Data and analytics was the second emerging technology priority identified by large respondents. Since financial institutions have access to sensitive personal information, data breaches could have significant reputational implications. At the same time, many rely on insights from proprietary data and integration with third-party data vendors. Protecting data can be paramount to satisfying client data security and privacy expectations as well as meeting regulatory requirements.
Meanwhile, regulators have taken note of the large amounts of personal data captured and stored by companies, as well as their resiliency and data integrity. They have formed data protection standards, such as Europe’s General Data Protection Regulation (GDPR),5 and in the United States the Federal Financial Institutions Examination Council’s Cybersecurity Profile6 as well as the California Consumer Privacy Act.7 These developments have made data protection an important focus area for cybersecurity.
With artificial intelligence/cognitive coming in third place and robotic process automation in fourth, it’s clear that advanced automation and machine learning technologies present a new set of solutions that can help financial institutions transform operations and achieve cost reductions. While companies are likely taking precautions during development and training, these technologies are still evolving, with users slowly getting accustomed to working with robotic solutions (better known as bots). These bots have user privileges and can access sensitive company data and automated processing systems. This means hackers have a whole new attack surface that can be leveraged to penetrate an organisation’s systems. Automation technology, despite its enormous potential, thus can add to a company’s vulnerabilities during both development and training, as well as usage. Financial firms should address all of these potential issues.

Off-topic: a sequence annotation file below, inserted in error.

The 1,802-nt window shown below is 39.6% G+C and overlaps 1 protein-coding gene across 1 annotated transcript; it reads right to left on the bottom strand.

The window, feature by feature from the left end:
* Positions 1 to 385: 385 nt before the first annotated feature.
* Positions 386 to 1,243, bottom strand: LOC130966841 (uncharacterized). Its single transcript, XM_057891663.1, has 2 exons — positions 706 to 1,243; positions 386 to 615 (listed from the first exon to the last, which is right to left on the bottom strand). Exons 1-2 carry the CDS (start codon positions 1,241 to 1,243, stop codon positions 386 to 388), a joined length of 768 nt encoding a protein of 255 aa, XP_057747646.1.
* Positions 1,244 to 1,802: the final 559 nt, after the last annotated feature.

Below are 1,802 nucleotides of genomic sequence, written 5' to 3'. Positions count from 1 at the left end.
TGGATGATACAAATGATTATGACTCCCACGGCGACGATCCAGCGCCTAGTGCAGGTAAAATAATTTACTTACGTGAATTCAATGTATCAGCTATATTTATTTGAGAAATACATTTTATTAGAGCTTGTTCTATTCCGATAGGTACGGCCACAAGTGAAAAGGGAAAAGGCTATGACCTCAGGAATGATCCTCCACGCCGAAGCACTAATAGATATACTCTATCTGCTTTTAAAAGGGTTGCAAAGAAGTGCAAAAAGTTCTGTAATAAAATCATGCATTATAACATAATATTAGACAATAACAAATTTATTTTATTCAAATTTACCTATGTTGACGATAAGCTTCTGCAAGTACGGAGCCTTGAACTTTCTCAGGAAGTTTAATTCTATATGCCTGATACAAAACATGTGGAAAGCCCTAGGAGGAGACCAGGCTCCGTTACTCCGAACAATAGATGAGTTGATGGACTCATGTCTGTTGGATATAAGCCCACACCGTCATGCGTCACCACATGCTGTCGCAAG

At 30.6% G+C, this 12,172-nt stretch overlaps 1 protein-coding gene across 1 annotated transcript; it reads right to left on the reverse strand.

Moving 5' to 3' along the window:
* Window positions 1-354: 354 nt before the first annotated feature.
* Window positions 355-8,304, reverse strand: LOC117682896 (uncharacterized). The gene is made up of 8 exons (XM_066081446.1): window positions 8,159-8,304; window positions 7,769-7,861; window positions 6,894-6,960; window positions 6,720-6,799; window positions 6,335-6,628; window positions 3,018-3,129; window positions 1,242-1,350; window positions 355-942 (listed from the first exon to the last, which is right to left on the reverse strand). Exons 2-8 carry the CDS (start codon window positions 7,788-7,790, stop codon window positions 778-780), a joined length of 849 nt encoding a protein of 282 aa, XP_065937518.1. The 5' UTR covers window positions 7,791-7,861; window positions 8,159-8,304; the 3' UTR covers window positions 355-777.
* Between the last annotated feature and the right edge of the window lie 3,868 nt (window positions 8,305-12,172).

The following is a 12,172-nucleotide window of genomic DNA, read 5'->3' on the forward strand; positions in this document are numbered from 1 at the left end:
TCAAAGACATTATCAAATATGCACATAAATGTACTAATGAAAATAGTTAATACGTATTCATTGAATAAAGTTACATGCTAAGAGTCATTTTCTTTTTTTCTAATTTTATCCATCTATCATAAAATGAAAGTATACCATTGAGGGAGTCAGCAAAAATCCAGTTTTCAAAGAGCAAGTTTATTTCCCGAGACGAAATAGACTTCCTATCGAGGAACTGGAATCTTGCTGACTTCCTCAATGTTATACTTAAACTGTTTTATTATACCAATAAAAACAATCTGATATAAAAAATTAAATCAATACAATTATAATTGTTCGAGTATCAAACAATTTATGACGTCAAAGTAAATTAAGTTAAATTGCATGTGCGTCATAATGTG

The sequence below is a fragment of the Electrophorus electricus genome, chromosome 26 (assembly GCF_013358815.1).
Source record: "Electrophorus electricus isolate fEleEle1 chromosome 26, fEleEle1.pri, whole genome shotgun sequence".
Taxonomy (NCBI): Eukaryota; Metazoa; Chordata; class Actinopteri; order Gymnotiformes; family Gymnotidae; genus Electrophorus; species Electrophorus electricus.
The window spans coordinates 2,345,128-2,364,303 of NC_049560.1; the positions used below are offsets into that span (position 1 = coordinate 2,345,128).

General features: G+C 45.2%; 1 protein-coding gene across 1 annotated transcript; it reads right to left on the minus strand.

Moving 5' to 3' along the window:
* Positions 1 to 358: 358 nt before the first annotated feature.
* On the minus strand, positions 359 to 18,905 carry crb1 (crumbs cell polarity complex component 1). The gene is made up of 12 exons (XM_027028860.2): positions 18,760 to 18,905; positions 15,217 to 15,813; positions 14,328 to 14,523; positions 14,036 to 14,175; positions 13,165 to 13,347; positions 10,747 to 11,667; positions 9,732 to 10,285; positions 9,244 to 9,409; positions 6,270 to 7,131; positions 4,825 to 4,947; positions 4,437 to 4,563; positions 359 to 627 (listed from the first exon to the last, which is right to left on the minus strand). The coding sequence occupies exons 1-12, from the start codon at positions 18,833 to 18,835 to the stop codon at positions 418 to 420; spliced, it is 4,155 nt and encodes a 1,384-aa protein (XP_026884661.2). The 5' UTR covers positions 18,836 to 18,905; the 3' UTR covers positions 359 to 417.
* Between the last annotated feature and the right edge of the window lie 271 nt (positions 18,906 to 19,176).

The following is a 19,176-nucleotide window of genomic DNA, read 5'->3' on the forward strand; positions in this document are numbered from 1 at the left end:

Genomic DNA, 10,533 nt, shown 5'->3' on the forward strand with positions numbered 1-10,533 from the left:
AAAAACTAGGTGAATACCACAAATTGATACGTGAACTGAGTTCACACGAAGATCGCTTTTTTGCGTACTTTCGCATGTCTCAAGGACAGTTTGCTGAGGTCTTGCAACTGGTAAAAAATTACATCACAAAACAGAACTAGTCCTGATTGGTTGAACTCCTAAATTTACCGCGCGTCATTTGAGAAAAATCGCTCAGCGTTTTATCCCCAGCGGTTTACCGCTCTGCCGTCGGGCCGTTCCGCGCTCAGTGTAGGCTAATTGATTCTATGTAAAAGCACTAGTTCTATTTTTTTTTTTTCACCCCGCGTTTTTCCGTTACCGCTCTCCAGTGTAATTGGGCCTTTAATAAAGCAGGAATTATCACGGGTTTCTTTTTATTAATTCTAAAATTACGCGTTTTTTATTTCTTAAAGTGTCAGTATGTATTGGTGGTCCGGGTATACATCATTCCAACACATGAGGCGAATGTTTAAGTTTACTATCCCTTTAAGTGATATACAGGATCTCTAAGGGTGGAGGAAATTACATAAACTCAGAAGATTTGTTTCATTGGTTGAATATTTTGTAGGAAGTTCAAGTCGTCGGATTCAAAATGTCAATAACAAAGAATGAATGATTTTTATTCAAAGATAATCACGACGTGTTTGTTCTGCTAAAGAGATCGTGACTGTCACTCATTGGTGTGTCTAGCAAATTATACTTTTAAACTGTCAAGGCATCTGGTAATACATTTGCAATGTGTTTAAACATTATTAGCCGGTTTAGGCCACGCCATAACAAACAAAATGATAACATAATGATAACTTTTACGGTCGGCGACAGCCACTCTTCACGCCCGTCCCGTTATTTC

Indeed, the increased focus of cybersecurity teams in protecting against vulnerabilities tied to emerging technology could be seen in the investment priorities of large financial institutions (figure 8).
People working in security have talked about identity and access management since the introduction of shared computing and mainframes. These remain a priority, albeit typically for different reasons. In an increasingly cloud-native and API-connected world, access control is once again a priority since these technologies expand identity and device proliferation, which creates additional identity types and new authentication requirements.8 In an increasingly automated environment, this capability is also critical and more complicated, in securing an organisation.
In a similar vein, data security and protective technology can play a vital role in preventing data corruption and denial of service attacks.
The rate of digitisation is likely to increase further as the industry progresses and so should remain a key factor in influencing and prioritising cybersecurity investments and capabilities. It is a leading practise to fully integrate cybersecurity functions into a company’s digitisation journey and to embed cybersecurity as a core consideration in transformation projects.
Financial companies manage and operate cybersecurity programmes in different ways, from how they are structured, to reporting lines, to establishing focus areas for cybersecurity spending. Many have adopted a mix-and-match approach based on their company’s objectives.
In this dynamic environment, many financial firms are now closely linking cybersecurity programmes to technology initiatives to effectively mitigate emerging cyber risks. This was reflected in the way cyber risk management was organised at large financial institutions participating in the survey. Indeed, a majority of respondents cited cybersecurity as a part of their IT organisation (figure 9).
The close alignment between cybersecurity and IT objectives was also reflected in the reporting structure for survey respondents. Among CISOs surveyed from large financial firms, 62% reported either to the chief information officer (CIO) or the chief technology officer (CTO), a substantial increase from 38% the year before and only 20% the year before that (figure 10).
By closely aligning cybersecurity with the IT function, financial institutions can be better positioned to deal with emerging cyber risks in a faster and more effective manner, helping their IT partners become more agile.
While the first queue of defence in cybersecurity is often aligned closely to technology functions through common lines of reporting, security personnel usually have clearly segregated roles and responsibilities. In second lines of defence, however, cybersecurity is often a part of the technology or risk functions without clearly delineated requirements, roles, or responsibilities.
Companies should therefore clearly delineate cybersecurity from technology or risk functions across both the first and second lines of defence by providing clear separation of roles and responsibilities.